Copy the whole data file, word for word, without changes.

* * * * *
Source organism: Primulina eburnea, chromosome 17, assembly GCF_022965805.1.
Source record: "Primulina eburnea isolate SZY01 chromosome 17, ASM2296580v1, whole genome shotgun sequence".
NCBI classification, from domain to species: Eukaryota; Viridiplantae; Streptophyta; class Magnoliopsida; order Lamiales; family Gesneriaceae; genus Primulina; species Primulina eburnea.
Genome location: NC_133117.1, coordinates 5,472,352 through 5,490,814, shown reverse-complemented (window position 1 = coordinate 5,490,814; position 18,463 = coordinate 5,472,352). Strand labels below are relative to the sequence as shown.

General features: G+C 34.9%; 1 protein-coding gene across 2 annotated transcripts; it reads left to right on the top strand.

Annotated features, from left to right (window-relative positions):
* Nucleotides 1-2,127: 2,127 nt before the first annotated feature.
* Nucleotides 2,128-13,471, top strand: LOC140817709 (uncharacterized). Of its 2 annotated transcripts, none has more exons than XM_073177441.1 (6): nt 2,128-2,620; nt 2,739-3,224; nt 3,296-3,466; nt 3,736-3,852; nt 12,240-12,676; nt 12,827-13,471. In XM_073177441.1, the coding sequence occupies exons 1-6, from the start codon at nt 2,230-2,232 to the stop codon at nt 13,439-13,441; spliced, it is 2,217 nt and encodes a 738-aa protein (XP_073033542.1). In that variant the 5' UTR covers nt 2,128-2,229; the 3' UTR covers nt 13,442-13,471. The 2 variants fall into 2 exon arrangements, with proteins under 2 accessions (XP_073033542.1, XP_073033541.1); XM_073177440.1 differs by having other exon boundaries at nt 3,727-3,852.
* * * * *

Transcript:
Source organism: Primulina eburnea, chromosome 17, assembly GCF_022965805.1.
Source record: "Primulina eburnea isolate SZY01 chromosome 17, ASM2296580v1, whole genome shotgun sequence".
NCBI classification, from domain to species: Eukaryota; Viridiplantae; Streptophyta; class Magnoliopsida; order Lamiales; family Gesneriaceae; genus Primulina; species Primulina eburnea.
Genome location: NC_133117.1, coordinates 5,472,352 through 5,490,814, shown reverse-complemented (window position 1 = coordinate 5,490,814; position 18,463 = coordinate 5,472,352). Strand labels below are relative to the sequence as shown.

General features: G+C 34.9%; 1 protein-coding gene across 2 annotated transcripts; it reads left to right on the top strand.

Annotated features, from left to right (window-relative positions):
* Nucleotides 1-2,127: 2,127 nt before the first annotated feature.
* Nucleotides 2,128-13,471, top strand: LOC140817709 (uncharacterized). Of its 2 annotated transcripts, none has more exons than XM_073177441.1 (6): nt 2,128-2,620; nt 2,739-3,224; nt 3,296-3,466; nt 3,736-3,852; nt 12,240-12,676; nt 12,827-13,471. In XM_073177441.1, the coding sequence occupies exons 1-6, from the start codon at nt 2,230-2,232 to the stop codon at nt 13,439-13,441; spliced, it is 2,217 nt and encodes a 738-aa protein (XP_073033542.1). In that variant the 5' UTR covers nt 2,128-2,229; the 3' UTR covers nt 13,442-13,471. The 2 variants fall into 2 exon arrangements, with proteins under 2 accessions (XP_073033542.1, XP_073033541.1); XM_073177440.1 differs by having other exon boundaries at nt 3,727-3,852.